City then produced a bit of great rugby. Halfback Neihana Ratahi sprinted down the line and put in a low kick that stayed three metres inside the line, Bishop scooped the ball up a couple of metres out and flicked it to hooker Downey, who forced his way over. Again, Fox converted from out wide . . . 32-24.

But it wasn’t over. Tanetoa Parata had more to do. His third try closed the gap to 32-29. The conversion failed and the final whistle blew.

Ruatoria City 32 (Codey Ellis, Rob Andrews, Pera Bishop, Matt Downey tries; Nathaniel Fox 3 con, 2 pen) Hikurangi 29 (Tanetoa Parata 3, Billy Manuel, Kareti Palmer tries; Fabyan Kahaki, Billy Manuel con).

Waiapu at Tokomaru Bay

Waiapu coach Len Wawatai took his team to Tokomaru Bay on Saturday to take on the men he regards as United’s “hearty forwards and slick backs”.

The two clubs are well-matched, although United were missing a few — some were injured and several were attending a tangi. Waiapu seemed to have had most of their men. They have a more formidable squad this year with their big, skilled run-on men backed by the even bigger lot on the bench.

“My focus is trying to add some structure to Waiapu’s game and doing the basics right,” Wawatai said, and that could be the key to his team’s high place on the ladder this year.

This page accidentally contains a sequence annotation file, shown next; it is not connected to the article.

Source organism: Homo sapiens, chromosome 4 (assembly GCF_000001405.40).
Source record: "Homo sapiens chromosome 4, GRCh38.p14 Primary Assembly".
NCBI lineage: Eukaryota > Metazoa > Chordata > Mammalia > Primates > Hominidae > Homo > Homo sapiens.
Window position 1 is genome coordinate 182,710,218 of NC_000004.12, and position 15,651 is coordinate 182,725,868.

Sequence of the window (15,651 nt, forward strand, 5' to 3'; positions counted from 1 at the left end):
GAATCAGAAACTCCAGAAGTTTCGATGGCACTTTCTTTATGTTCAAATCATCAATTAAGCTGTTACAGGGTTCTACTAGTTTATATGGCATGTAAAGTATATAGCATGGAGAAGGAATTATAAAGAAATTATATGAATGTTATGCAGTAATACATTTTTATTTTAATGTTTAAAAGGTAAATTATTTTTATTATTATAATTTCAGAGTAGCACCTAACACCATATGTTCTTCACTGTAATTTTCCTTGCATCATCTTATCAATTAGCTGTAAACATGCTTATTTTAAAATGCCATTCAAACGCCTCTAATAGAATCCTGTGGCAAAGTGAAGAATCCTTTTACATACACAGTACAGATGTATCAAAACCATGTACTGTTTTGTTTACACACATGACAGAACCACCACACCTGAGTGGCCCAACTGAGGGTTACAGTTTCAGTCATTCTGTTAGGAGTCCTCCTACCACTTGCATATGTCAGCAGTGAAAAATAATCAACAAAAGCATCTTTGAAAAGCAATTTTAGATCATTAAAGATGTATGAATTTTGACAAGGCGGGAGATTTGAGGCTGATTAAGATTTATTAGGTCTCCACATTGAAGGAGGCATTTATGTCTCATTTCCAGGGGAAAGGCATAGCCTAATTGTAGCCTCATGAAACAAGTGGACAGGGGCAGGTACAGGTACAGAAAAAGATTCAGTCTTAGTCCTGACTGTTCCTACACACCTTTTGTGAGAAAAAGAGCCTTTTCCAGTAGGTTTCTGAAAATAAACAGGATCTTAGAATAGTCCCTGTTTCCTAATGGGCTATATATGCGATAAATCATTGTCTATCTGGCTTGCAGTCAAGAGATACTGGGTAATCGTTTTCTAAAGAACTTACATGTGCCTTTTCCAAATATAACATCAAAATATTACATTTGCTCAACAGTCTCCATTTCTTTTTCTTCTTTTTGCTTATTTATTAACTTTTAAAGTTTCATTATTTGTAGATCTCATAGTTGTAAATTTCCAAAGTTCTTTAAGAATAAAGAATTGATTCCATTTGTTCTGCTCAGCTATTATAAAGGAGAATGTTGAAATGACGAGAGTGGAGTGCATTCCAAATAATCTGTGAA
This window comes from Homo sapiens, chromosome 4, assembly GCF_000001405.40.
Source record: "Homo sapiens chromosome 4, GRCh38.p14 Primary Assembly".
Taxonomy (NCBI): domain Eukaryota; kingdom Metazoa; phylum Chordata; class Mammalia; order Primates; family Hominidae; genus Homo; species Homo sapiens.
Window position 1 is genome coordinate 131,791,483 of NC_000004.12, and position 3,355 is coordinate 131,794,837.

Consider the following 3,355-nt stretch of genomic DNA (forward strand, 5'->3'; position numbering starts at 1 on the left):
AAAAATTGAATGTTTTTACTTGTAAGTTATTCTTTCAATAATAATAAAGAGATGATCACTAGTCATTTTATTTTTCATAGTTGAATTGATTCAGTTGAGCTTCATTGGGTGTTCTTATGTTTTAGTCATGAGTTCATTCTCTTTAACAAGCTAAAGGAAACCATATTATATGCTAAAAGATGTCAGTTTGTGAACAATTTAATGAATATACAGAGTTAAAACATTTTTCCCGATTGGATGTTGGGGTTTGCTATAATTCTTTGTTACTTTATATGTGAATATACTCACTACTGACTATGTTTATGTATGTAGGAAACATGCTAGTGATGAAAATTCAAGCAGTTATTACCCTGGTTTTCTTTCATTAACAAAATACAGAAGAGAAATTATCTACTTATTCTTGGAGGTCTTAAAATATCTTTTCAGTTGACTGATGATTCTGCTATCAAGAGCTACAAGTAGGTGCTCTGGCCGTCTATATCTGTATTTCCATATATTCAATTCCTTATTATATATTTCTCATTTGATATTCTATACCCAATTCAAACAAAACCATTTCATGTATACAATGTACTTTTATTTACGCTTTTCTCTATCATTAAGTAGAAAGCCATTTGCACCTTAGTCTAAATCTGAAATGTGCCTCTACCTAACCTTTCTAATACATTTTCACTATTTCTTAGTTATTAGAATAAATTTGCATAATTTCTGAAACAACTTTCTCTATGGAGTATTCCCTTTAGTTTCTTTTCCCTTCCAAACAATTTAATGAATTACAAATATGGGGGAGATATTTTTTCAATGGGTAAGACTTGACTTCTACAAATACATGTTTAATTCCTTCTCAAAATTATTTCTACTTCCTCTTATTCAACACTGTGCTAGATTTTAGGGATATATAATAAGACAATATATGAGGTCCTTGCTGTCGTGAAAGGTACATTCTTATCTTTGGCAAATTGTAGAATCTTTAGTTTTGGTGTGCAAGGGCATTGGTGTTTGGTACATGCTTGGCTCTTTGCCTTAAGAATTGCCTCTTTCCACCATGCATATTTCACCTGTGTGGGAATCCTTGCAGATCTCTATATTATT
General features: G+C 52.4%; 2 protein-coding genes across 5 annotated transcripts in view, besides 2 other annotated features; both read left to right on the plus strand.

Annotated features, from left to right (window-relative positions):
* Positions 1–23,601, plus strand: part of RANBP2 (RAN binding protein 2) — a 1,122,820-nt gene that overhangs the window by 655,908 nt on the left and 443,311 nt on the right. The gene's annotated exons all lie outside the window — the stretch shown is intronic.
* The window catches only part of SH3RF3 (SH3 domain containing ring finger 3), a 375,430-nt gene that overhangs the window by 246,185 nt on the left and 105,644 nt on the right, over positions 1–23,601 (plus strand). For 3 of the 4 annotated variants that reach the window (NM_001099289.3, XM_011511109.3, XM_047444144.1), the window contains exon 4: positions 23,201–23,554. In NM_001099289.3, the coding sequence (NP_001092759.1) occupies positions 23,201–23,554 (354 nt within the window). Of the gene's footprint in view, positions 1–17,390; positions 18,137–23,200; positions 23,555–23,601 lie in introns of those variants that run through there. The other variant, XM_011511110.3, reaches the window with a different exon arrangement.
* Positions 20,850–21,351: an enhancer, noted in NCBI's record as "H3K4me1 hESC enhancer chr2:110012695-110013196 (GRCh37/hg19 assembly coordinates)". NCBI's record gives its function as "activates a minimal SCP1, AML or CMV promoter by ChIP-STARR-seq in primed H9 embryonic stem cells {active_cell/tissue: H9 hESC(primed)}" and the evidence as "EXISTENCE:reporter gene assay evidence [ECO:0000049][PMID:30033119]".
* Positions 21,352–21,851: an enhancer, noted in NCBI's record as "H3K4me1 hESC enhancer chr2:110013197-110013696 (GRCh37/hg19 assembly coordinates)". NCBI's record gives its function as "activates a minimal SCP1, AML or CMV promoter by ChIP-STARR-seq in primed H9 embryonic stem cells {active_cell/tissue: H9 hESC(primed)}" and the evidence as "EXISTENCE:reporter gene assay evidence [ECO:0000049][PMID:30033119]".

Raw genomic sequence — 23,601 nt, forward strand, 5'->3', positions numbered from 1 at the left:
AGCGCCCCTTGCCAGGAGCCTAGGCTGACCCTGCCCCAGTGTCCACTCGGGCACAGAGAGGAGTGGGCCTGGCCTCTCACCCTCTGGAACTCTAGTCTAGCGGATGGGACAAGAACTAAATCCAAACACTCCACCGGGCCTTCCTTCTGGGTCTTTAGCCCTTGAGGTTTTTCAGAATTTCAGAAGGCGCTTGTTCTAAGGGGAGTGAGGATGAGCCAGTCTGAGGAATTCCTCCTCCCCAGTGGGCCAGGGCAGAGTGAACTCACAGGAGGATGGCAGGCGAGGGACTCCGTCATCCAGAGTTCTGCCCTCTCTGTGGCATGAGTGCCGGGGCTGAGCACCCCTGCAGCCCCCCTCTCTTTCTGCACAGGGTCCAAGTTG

Like City, Waiapu have a strong kicker in Slade Tiopira, who could add more than cream in future games. He converted four of his team’s five tries, and added two penalties.

United coach Dave Martin is hoping he will have all his men back next week for the local derby against Uawa, but it’s always useful to have Joe Chaffey saunter in from Bexhaven to add points.

Waiapu 39 (Tari Ao Tuhura-Stevenson 3, Perrin Manuel, Manu Papuni-Isles tries, Slade Tiopira 4 con, 2 pen) United 17 (Caanan Parata, Keely Hautapu, Joe Chaffey tries; Matt Marino con).

P W L D BP Pts

TVC 5 4 - 1 5 23

Ruatoria City 4 4 - 1 5 23

Hikurangi 4 4 - - 6 22

Waiapu 4 3 2 - 5 17

Uawa 5 2 3 - 4 12

Hicks Bay 5 2 3 - 4 12

Tokararangi 6 2 3 - 2 10

Toko Bay Utd 6 2 3 - 2 10

Tawhiti 4 - 4 - - 0

Your email address will not be published. Comments will display after being approved by a staff member. Comments may be edited for clarity.